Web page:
# [Haskell-cafe] Inferred type is less polymorphic than expected, depends on order

Ryan Ingram ryani.spam at gmail.com
Mon Oct 6 16:56:12 EDT 2008

2008/10/6 Jason Dagit <dagit at codersbase.com>:
> \begin{code}
> badOrder :: (Sealed (p x)) -> (forall b. (Sealed (q b))) -> (Sealed (q x))
> badOrder sx sy = case sy of
>                  Sealed y -> case sx of
>                              Sealed x -> Sealed (f x y)
> \end{code}
>
> \begin{code}
> goodOrder :: (Sealed (p x)) -> (forall b. (Sealed (q b))) -> (Sealed (q x))
> goodOrder sx sy = case sx of
>                   Sealed x -> case sy of
>                               Sealed y -> Sealed (f x y)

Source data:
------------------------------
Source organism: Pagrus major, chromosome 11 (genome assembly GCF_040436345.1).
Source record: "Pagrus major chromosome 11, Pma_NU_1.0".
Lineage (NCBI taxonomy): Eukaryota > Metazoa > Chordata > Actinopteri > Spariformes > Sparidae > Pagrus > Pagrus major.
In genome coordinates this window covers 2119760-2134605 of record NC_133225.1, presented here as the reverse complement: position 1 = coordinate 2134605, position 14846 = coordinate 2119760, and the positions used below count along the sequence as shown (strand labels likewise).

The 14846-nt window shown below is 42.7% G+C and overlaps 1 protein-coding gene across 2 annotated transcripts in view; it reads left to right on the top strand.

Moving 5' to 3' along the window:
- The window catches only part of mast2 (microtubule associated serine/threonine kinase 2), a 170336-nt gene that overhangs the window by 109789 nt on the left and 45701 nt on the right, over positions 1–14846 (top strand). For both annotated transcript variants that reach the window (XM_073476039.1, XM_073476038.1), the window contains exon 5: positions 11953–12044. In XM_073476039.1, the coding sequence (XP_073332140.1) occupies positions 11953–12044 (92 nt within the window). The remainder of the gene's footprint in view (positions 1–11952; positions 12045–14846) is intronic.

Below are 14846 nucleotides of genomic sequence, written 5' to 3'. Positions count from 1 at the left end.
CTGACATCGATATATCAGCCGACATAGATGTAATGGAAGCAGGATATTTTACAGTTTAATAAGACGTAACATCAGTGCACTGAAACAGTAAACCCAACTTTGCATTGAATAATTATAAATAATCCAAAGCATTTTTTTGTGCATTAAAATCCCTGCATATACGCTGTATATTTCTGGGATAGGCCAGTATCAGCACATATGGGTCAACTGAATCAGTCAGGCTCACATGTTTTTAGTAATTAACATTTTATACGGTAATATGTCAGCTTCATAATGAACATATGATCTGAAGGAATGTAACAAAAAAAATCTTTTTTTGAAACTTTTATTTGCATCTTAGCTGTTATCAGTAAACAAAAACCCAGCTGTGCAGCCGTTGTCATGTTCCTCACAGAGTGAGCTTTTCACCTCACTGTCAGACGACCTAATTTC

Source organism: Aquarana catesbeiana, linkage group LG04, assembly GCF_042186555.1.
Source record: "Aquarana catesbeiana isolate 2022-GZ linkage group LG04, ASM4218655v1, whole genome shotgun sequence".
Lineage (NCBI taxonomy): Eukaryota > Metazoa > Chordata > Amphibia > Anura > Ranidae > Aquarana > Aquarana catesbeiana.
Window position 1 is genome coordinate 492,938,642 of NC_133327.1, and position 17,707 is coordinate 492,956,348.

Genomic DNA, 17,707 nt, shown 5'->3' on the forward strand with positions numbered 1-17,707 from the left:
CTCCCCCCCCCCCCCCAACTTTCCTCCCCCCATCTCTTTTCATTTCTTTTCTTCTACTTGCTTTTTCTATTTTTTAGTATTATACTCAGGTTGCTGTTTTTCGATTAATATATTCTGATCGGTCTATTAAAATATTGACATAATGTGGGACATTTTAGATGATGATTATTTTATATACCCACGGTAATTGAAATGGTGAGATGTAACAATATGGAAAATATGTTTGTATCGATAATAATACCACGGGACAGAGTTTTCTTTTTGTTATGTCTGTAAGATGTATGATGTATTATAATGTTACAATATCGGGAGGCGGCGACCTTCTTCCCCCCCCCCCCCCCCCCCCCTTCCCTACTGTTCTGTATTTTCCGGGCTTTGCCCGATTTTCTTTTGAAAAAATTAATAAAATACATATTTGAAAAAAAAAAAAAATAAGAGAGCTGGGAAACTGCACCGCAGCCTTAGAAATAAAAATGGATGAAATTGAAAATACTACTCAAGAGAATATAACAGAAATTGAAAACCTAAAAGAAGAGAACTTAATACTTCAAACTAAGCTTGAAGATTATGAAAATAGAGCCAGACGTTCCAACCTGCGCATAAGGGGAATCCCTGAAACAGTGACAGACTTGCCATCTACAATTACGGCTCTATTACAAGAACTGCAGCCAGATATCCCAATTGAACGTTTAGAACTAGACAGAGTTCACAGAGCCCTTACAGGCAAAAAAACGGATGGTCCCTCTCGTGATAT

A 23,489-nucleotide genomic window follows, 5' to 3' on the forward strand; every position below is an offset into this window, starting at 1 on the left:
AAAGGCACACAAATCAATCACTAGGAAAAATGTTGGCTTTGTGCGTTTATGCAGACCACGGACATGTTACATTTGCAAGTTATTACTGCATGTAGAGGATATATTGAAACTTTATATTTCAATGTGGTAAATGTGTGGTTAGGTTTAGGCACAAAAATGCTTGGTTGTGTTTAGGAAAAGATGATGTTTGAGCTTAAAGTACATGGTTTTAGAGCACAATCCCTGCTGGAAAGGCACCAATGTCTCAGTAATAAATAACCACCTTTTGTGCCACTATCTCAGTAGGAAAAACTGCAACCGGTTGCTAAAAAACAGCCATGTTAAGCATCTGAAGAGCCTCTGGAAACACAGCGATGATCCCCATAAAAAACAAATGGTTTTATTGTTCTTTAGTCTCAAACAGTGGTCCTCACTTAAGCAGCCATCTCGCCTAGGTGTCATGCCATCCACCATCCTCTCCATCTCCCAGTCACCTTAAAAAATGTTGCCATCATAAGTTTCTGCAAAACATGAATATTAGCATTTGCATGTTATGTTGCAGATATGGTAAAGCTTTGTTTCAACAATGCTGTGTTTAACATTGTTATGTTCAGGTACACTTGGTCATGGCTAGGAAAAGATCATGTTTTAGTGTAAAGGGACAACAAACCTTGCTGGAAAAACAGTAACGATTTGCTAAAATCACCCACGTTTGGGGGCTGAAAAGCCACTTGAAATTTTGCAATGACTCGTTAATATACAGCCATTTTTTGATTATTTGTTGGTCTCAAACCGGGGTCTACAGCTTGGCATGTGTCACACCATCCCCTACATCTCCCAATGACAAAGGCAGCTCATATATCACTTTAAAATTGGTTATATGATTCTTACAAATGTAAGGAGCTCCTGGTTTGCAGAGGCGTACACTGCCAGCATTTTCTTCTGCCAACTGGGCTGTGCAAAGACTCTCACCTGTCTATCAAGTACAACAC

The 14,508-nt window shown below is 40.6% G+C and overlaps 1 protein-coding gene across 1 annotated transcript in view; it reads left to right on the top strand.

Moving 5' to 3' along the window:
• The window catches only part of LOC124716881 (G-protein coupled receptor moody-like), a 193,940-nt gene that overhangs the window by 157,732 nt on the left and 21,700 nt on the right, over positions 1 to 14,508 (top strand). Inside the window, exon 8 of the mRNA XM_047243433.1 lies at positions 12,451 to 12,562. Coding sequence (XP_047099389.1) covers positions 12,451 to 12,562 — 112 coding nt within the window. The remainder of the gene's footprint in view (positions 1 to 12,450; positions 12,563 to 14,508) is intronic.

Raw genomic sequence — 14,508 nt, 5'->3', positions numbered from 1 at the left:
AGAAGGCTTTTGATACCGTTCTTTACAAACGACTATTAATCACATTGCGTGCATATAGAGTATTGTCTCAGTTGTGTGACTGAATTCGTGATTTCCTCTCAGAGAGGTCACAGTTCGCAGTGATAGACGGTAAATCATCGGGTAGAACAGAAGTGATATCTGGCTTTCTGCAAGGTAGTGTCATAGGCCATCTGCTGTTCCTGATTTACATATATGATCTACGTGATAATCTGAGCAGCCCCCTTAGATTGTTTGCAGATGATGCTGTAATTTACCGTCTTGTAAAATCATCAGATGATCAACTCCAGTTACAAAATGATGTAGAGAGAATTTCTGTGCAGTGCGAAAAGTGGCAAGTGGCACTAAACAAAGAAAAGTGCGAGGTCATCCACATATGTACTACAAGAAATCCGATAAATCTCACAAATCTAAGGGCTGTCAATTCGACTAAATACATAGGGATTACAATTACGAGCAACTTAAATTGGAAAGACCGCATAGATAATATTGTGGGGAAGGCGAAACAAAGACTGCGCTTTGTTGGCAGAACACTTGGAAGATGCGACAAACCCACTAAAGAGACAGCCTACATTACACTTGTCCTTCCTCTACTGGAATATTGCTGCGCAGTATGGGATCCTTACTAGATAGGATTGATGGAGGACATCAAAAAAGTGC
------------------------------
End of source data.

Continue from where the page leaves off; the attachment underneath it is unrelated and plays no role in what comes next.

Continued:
> \end{code}

It may help if you transform this a bit closer to System F with
existentials & datatypes:
/\ = forall
@t = type application, with the rule:

(a :: forall x. b) @t :: (replace occurrences of x in b with t)

-- the quantified type "x" gets packed into the data
-- and comes out when you pattern match on it
data Sealed s where
Sealed :: /\t. s t -> Sealed s

goodOrder = \sx :: Sealed (p x) -> \sy :: (/\b. Sealed (q b)) ->
case sx of (Sealed @y pxy) ->
case (sy @y) of (Sealed @z qyz) ->
Sealed @z (f pxy qyz)

badOrder = \sx :: Sealed (p x) -> \sy :: (/\b. Sealed (q b)) ->
-- in order to pattern-match on sy, we need to give it a type
-- so we just pick an arbitrary type "unknown" or "u" distinct
from any other type we know about
case (sy @u) of (Sealed @z quz) ->
case sx of (Sealed @y pxy) ->
Sealed @z (f pxy quz) -- doesn't typecheck!

In the good order, you have already unpacked the existential for sx,
so you know what type to instantiate sy at.  In the bad order, you
don't know what type to instantiate sy at.

-- ryan